Better Business Bureau Exposed as a Scam
Posted in the Quakertown Forum
#1 Dec 5, 2010
Grading the Better Business Bureau
12/4/10 by Paul Muschick - The Morning Call
The BBB, which helps consumers make wise purchases, came under fire for its grading system.
One of the themes I repeatedly drive home through this Watchdog column is to do your homework so you make informed decisions and spend your money with reputable businesses that won't pull one over on you.
I frequently suggest you check a company's rating with the Better Business Bureau as one way of protecting yourself. I hope I haven't been steering you wrong.
The BBB itself recently came under fire, with allegations that it plays favorites in its grading system by improving the scores of businesses that become paid members.
An ABC News investigation that aired on "20/20" last month found the BBB had given top grades to fictional companies after people created them to test the system and paid $425 to enroll the fake companies as accredited BBB members.
The Nov. 12 report, which you can view at http://abcnews.go.com/2020 , said two small businesses in Los Angeles were told by the BBB they could raise their grades from the C range to an A+ if they paid $395 in membership fees.
Connecticut Attorney General Richard Blumenthal started investigating the BBB's grading system last year, questioning whether it gives dues-paying members an advantage.
"BBB ratings should be based exclusively on performance, honesty and responsiveness," Blumenthal said in a statement in September. "Any suggestion or appearance of 'pay-to-play' threatens to undermine the accuracy and credibility of the BBB's ratings, potentially misleading consumers and unfairly tainting non-member businesses."
In a Nov. 10 letter, Blumenthal called for the BBB to stop awarding its paid members additional points that are unavailable to non-members.
"At a minimum, the BBB must disclose to consumers that its ratings system is influenced by fees," he wrote.
Within about a week of Blumenthal's letter and the ABC News report, the BBB announced it would stop awarding bonus points to member businesses.
"For nearly 100 years, the BBB has stood for public trust, and we are taking these steps to maintain that trust," Steve Cox, president and CEO of the Council of Better Business Bureaus, said in a statement Nov. 18. "Given the feedback, we feel it is our duty to take immediate steps to address the concerns raised, and enhance our ability to help consumers easily and quickly find trustworthy businesses."
#2 Dec 5, 2010
Grading the Better Business Bureau
The BBB has set up a process on its website for businesses to raise concerns about its sales practices. It pledged to "conduct a review of its process for accrediting businesses" and hire an independent third party to assist in that review.
It will continue to develop letter grades for businesses by awarding points based on 16 factors, including how long the company has been in business, the type of business, complaint volume, unanswered and unresolved complaints, government action and advertising review.
Member businesses previously had been awarded four points in that formula and were required to follow the BBB's "Standards for Trust."
You can find those standards and a detailed explanation of the grading system on my blog at http://blogs.mcall.com/watchdog/ .
Blumenthal said he was pleased with the decision to alter the grading formula, but said he remains "troubled" by the rating system because the BBB doesn't have the ability to adequately investigate businesses.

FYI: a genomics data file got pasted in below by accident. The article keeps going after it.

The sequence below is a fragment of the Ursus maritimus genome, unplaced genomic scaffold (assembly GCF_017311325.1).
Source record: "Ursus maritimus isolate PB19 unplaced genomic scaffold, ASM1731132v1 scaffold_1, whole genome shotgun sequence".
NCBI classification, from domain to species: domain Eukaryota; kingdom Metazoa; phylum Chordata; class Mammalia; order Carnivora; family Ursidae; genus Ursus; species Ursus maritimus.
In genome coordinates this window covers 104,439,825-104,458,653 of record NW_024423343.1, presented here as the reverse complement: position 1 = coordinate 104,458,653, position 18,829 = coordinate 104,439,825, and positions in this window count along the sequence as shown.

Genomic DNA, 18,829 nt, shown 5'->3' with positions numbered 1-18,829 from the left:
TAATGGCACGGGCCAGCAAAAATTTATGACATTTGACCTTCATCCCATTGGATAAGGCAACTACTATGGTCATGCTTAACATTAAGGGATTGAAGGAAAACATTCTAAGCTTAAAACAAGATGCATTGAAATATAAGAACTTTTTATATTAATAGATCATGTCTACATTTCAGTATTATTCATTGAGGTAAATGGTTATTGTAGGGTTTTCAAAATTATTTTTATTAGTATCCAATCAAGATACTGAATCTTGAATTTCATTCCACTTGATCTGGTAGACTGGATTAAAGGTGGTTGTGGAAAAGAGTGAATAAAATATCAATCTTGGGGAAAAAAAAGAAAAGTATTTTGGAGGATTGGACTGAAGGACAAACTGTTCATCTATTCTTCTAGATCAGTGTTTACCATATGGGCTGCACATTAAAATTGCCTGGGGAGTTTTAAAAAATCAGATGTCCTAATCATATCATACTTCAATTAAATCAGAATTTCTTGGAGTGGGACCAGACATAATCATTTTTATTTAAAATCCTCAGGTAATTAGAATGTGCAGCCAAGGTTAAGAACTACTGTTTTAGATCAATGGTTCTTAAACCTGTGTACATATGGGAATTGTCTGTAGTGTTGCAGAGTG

"The BBB lacks the resources to verify much information used to rate, rendering its ratings unreliable and suspect," he said in a statement. "The BBB cannot rely on the word of businesses about licenses, state laws or other information; objective and independent confirmation is vital to accurate ratings."
He said the BBB should disclose the limitations of its system.
I've wondered about BBB grades since last year when I wrote about Rodale, the Emmaus publishing company, being under investigation in Florida for its sales practices. I started looking into Rodale's performance and discovered it had an F grade from the BBB.
I asked Rodale about its grade and the publisher contacted the BBB and challenged some of its ratings information. By the next day, Rodale's grade was a B+.
Does this mean the BBB system is useless to people looking for information on which businesses they should trust with their money?
No. I've written about plenty of businesses that have shafted customers, and many of them have had appropriately poor grades from the BBB.
What this situation suggests, as I've advised many times, is that a BBB rating is only one factor you should consider. Look for online reviews about a company. Ask friends and family for suggestions on businesses they've found to be reliable. When practical, get references and check them out.
#3 Dec 5, 2010
Yea, I for one believe they are a big joke.
I filed a complaint with them against a store that sold me a malfunctioning gas log, that could have resulted in me being injured.
They sided with the store, even though I had plenty of phsyical proof to substantiate my complaint, such as logs that came with the set were not the ones for that particular set, and their failure to service the product within the time frame of the warranty!
I finally got some assistance from the manufacturer who told me they keep a list of complaints filed by consumers on file. At least this company was acting responsible in making an attempt to weed out the "bad".
Fort Saskatchewan, Canada
#4 Jan 24, 2015
The BBB is a dying organization that is drawing in its last breath. The BBB needs to die........its time has past.
#5 Feb 1, 2015
Wow it took a article to tell you this . Dumb as they come on here ,It has always been a money scam . The more you pay the better your rating ,Mama should not have to tell you that.
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